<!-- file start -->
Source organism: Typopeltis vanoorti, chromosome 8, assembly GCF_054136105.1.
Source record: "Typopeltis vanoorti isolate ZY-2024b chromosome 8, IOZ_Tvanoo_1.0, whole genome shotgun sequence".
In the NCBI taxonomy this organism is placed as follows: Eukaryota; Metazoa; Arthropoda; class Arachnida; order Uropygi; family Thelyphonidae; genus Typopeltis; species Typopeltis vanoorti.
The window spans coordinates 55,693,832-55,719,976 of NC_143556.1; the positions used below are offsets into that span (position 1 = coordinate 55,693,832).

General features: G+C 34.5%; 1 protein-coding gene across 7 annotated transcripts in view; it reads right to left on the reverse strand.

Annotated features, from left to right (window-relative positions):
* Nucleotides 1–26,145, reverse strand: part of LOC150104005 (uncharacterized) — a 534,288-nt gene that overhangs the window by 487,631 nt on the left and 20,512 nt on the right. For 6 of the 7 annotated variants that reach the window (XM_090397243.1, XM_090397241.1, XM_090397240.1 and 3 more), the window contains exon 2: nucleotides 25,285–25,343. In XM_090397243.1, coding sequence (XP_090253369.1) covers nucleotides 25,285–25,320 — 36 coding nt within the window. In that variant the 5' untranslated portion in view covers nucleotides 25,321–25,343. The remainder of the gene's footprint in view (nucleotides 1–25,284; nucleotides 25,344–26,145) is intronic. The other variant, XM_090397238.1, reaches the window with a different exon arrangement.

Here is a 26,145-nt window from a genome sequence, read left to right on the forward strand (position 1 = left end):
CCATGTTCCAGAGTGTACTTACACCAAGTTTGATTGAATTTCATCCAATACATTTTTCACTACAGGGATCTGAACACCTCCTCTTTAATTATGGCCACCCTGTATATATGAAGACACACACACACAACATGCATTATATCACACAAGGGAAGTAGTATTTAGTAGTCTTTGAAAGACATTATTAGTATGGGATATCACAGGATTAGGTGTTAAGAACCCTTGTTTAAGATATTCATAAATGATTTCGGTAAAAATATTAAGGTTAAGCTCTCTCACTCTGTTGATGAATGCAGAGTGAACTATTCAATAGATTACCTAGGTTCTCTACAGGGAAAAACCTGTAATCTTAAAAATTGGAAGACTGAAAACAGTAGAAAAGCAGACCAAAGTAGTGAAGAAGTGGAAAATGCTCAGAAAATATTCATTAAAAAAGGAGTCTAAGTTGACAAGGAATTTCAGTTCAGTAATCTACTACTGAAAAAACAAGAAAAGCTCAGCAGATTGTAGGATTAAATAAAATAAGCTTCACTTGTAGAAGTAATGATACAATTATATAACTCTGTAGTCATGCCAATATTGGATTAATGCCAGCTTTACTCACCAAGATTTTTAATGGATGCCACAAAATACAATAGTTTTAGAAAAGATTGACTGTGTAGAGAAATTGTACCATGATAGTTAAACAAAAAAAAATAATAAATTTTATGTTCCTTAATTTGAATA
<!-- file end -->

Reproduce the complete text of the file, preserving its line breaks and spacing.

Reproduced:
Source organism: Typopeltis vanoorti, chromosome 8, assembly GCF_054136105.1.
Source record: "Typopeltis vanoorti isolate ZY-2024b chromosome 8, IOZ_Tvanoo_1.0, whole genome shotgun sequence".
In the NCBI taxonomy this organism is placed as follows: Eukaryota; Metazoa; Arthropoda; class Arachnida; order Uropygi; family Thelyphonidae; genus Typopeltis; species Typopeltis vanoorti.
The window spans coordinates 55,693,832-55,719,976 of NC_143556.1; the positions used below are offsets into that span (position 1 = coordinate 55,693,832).

General features: G+C 34.5%; 1 protein-coding gene across 7 annotated transcripts in view; it reads right to left on the reverse strand.

Annotated features, from left to right (window-relative positions):
* Nucleotides 1–26,145, reverse strand: part of LOC150104005 (uncharacterized) — a 534,288-nt gene that overhangs the window by 487,631 nt on the left and 20,512 nt on the right. For 6 of the 7 annotated variants that reach the window (XM_090397243.1, XM_090397241.1, XM_090397240.1 and 3 more), the window contains exon 2: nucleotides 25,285–25,343. In XM_090397243.1, coding sequence (XP_090253369.1) covers nucleotides 25,285–25,320 — 36 coding nt within the window. In that variant the 5' untranslated portion in view covers nucleotides 25,321–25,343. The remainder of the gene's footprint in view (nucleotides 1–25,284; nucleotides 25,344–26,145) is intronic. The other variant, XM_090397238.1, reaches the window with a different exon arrangement.

Here is a 26,145-nt window from a genome sequence, read left to right on the forward strand (position 1 = left end):
CCATGTTCCAGAGTGTACTTACACCAAGTTTGATTGAATTTCATCCAATACATTTTTCACTACAGGGATCTGAACACCTCCTCTTTAATTATGGCCACCCTGTATATATGAAGACACACACACACAACATGCATTATATCACACAAGGGAAGTAGTATTTAGTAGTCTTTGAAAGACATTATTAGTATGGGATATCACAGGATTAGGTGTTAAGAACCCTTGTTTAAGATATTCATAAATGATTTCGGTAAAAATATTAAGGTTAAGCTCTCTCACTCTGTTGATGAATGCAGAGTGAACTATTCAATAGATTACCTAGGTTCTCTACAGGGAAAAACCTGTAATCTTAAAAATTGGAAGACTGAAAACAGTAGAAAAGCAGACCAAAGTAGTGAAGAAGTGGAAAATGCTCAGAAAATATTCATTAAAAAAGGAGTCTAAGTTGACAAGGAATTTCAGTTCAGTAATCTACTACTGAAAAAACAAGAAAAGCTCAGCAGATTGTAGGATTAAATAAAATAAGCTTCACTTGTAGAAGTAATGATACAATTATATAACTCTGTAGTCATGCCAATATTGGATTAATGCCAGCTTTACTCACCAAGATTTTTAATGGATGCCACAAAATACAATAGTTTTAGAAAAGATTGACTGTGTAGAGAAATTGTACCATGATAGTTAAACAAAAAAAAATAATAAATTTTATGTTCCTTAATTTGAATA